Come again? Who is attacking whom? Who is being aggressive? In the name of what creed? Is that a threat? Or a promise?

Of course, Bari had something to say about Pope Benedict XVI's recent citation from a medieval text about the nature of Islam, in which a 14th century Byzantine emperor asked a Persian Muslim: "Show me just what Muhammad brought that was new, and there you will find things only evil and inhuman, such as his command to spread by the sword the faith he preached."

The September 16 edition of the Daily Telegraph reports Bari saying, "the Pope was regurgitating the words of a bigot."

"One would expect [the Pope] to repudiate the Byzantine emperor's views in the interests of truth and harmonious relations between Islam and Catholicism," he said.

No evidence of dissemblance there.

Well, there you have it. Both masks of Janus. There are no reports of what "moderate" Dr. Bari has to say about the violent demonstrations, death threats and promises of retribution against Benedict and Catholics in general by all those "alienated, frustrated, and angry" Muslims in Britain and abroad. All of which serve to second Emperor Manuel II Paleologus's "bigoted" motion that Islam is not so much despondent as aggressive. Bari's silence is deafening.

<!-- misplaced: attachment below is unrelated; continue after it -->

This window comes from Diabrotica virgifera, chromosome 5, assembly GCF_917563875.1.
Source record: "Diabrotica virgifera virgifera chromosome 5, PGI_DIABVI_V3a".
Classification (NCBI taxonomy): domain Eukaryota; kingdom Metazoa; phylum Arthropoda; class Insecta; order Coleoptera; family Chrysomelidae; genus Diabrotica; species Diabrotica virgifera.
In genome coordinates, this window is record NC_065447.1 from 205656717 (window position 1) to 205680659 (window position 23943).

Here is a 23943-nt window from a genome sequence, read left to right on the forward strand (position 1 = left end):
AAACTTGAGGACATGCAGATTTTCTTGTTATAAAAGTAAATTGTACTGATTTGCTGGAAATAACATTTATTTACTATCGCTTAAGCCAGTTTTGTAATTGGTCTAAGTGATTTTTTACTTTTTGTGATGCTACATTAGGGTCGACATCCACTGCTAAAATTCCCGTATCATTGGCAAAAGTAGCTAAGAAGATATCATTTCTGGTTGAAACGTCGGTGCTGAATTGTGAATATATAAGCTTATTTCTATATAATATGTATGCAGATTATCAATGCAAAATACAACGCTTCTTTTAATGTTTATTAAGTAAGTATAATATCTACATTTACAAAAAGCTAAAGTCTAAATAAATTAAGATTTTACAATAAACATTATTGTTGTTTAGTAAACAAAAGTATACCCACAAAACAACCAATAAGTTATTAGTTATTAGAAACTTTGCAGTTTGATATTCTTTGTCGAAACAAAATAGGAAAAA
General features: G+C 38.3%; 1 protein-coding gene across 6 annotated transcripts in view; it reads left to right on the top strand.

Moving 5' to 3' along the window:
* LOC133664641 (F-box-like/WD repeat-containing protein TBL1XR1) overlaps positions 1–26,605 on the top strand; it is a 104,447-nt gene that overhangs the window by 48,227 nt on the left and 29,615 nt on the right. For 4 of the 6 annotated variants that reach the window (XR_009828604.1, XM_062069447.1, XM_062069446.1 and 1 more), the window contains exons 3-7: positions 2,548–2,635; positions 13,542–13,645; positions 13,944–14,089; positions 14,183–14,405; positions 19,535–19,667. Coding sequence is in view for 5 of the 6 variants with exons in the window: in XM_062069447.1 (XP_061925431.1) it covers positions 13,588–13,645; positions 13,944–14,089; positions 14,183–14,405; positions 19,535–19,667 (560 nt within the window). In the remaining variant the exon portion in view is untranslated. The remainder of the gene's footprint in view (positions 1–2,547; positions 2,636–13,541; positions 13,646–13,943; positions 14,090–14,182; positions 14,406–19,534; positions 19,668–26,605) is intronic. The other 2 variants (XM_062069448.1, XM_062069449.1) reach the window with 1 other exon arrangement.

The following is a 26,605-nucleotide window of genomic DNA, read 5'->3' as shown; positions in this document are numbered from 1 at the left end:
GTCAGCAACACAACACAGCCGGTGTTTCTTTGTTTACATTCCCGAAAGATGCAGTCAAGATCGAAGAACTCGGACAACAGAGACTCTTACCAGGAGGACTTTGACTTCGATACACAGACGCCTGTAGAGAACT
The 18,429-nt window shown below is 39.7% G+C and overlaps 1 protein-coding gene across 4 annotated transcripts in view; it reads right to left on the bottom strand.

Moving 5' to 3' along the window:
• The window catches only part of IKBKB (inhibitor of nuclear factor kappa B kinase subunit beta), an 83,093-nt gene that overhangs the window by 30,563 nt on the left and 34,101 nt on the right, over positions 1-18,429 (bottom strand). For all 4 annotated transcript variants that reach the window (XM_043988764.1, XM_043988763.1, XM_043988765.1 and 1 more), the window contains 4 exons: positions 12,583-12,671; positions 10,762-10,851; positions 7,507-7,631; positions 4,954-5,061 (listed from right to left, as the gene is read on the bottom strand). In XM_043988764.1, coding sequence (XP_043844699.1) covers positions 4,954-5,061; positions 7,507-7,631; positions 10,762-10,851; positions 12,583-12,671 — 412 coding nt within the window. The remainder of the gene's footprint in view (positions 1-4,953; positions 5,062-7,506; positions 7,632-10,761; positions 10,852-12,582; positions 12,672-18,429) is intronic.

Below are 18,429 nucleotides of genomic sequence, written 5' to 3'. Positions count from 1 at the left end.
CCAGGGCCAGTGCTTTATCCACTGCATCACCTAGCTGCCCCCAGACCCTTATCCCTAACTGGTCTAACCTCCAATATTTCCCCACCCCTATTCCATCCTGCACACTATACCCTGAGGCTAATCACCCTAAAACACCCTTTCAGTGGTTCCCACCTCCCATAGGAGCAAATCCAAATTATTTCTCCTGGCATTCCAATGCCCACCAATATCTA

Never mind what the behind-the-scenes managers and stagers of all those "spontaneous" demonstrations around the globe say or think (the ones who apparently have stockrooms full of infidel national flags ready to burn, and prepared placards and banners in English ready to hoist and wave for the cameras). It would be interesting to hear how "moderate" Dr. Bari would suavely answer these questions: Why is Islam so bothered by an infidel telling the truth? Does not Mohammad advocate spreading Islam by the sword? Or is it Benedict's (or Paleologus's) characterization of Islam's means and ends as "evil" and "inhuman" that has riled all those "good neighbors and friends"?